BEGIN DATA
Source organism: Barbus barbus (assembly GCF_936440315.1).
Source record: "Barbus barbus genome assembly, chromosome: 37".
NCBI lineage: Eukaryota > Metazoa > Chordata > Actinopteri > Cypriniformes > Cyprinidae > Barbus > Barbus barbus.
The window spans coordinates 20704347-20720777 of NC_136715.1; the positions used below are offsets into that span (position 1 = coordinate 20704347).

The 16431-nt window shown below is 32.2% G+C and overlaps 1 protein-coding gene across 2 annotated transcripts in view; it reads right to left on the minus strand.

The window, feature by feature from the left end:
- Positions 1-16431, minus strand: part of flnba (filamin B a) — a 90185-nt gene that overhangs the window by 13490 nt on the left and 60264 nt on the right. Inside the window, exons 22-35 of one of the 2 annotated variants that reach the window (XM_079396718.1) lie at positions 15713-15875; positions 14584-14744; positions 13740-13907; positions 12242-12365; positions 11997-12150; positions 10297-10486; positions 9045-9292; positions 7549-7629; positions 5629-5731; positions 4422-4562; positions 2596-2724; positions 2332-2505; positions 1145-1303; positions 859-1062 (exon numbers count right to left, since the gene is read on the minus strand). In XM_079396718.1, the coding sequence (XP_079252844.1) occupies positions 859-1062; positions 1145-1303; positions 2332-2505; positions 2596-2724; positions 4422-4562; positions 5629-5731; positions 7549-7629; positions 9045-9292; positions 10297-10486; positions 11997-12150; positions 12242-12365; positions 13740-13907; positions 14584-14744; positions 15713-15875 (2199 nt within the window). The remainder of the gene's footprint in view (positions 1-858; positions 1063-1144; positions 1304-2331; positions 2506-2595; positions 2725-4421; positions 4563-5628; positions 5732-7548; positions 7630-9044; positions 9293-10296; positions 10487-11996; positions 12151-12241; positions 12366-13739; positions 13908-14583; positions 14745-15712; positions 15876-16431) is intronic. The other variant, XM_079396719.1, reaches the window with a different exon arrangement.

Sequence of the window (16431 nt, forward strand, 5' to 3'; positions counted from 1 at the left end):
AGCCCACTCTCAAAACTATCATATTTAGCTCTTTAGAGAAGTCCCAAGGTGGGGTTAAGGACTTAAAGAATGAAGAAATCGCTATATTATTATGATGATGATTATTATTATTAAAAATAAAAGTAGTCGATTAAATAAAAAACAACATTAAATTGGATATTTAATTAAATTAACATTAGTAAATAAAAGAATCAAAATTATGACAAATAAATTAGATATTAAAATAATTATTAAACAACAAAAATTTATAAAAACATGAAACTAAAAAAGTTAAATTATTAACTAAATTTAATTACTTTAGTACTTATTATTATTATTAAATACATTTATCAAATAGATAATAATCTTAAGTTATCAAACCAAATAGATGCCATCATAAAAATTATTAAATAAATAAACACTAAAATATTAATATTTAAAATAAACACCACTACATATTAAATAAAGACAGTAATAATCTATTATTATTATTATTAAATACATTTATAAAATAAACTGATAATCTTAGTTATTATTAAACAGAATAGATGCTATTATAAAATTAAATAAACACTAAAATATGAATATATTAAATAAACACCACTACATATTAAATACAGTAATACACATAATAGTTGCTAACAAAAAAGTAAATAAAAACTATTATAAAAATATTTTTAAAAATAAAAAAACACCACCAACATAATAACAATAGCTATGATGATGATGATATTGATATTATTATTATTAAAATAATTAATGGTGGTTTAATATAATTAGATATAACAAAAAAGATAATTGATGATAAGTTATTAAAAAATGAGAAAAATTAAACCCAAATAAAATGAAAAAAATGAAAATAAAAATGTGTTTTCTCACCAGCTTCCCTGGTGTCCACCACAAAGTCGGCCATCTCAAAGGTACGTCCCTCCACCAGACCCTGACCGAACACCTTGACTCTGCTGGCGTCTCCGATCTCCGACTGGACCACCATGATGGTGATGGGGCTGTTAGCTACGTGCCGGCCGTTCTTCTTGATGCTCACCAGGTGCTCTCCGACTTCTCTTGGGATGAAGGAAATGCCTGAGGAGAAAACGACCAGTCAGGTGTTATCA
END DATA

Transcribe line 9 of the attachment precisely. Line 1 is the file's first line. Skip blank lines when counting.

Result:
AGCCCACTCTCAAAACTATCATATTTAGCTCTTTAGAGAAGTCCCAAGGTGGGGTTAAGGACTTAAAGAATGAAGAAATCGCTATATTATTATGATGATGATTATTATTATTAAAAATAAAAGTAGTCGATTAAATAAAAAACAACATTAAATTGGATATTTAATTAAATTAACATTAGTAAATAAAAGAATCAAAATTATGACAAATAAATTAGATATTAAAATAATTATTAAACAACAAAAATTTATAAAAACATGAAACTAAAAAAGTTAAATTATTAACTAAATTTAATTACTTTAGTACTTATTATTATTATTAAATACATTTATCAAATAGATAATAATCTTAAGTTATCAAACCAAATAGATGCCATCATAAAAATTATTAAATAAATAAACACTAAAATATTAATATTTAAAATAAACACCACTACATATTAAATAAAGACAGTAATAATCTATTATTATTATTATTAAATACATTTATAAAATAAACTGATAATCTTAGTTATTATTAAACAGAATAGATGCTATTATAAAATTAAATAAACACTAAAATATGAATATATTAAATAAACACCACTACATATTAAATACAGTAATACACATAATAGTTGCTAACAAAAAAGTAAATAAAAACTATTATAAAAATATTTTTAAAAATAAAAAAACACCACCAACATAATAACAATAGCTATGATGATGATGATATTGATATTATTATTATTAAAATAATTAATGGTGGTTTAATATAATTAGATATAACAAAAAAGATAATTGATGATAAGTTATTAAAAAATGAGAAAAATTAAACCCAAATAAAATGAAAAAAATGAAAATAAAAATGTGTTTTCTCACCAGCTTCCCTGGTGTCCACCACAAAGTCGGCCATCTCAAAGGTACGTCCCTCCACCAGACCCTGACCGAACACCTTGACTCTGCTGGCGTCTCCGATCTCCGACTGGACCACCATGATGGTGATGGGGCTGTTAGCTACGTGCCGGCCGTTCTTCTTGATGCTCACCAGGTGCTCTCCGACTTCTCTTGGGATGAAGGAAATGCCTGAGGAGAAAACGACCAGTCAGGTGTTATCA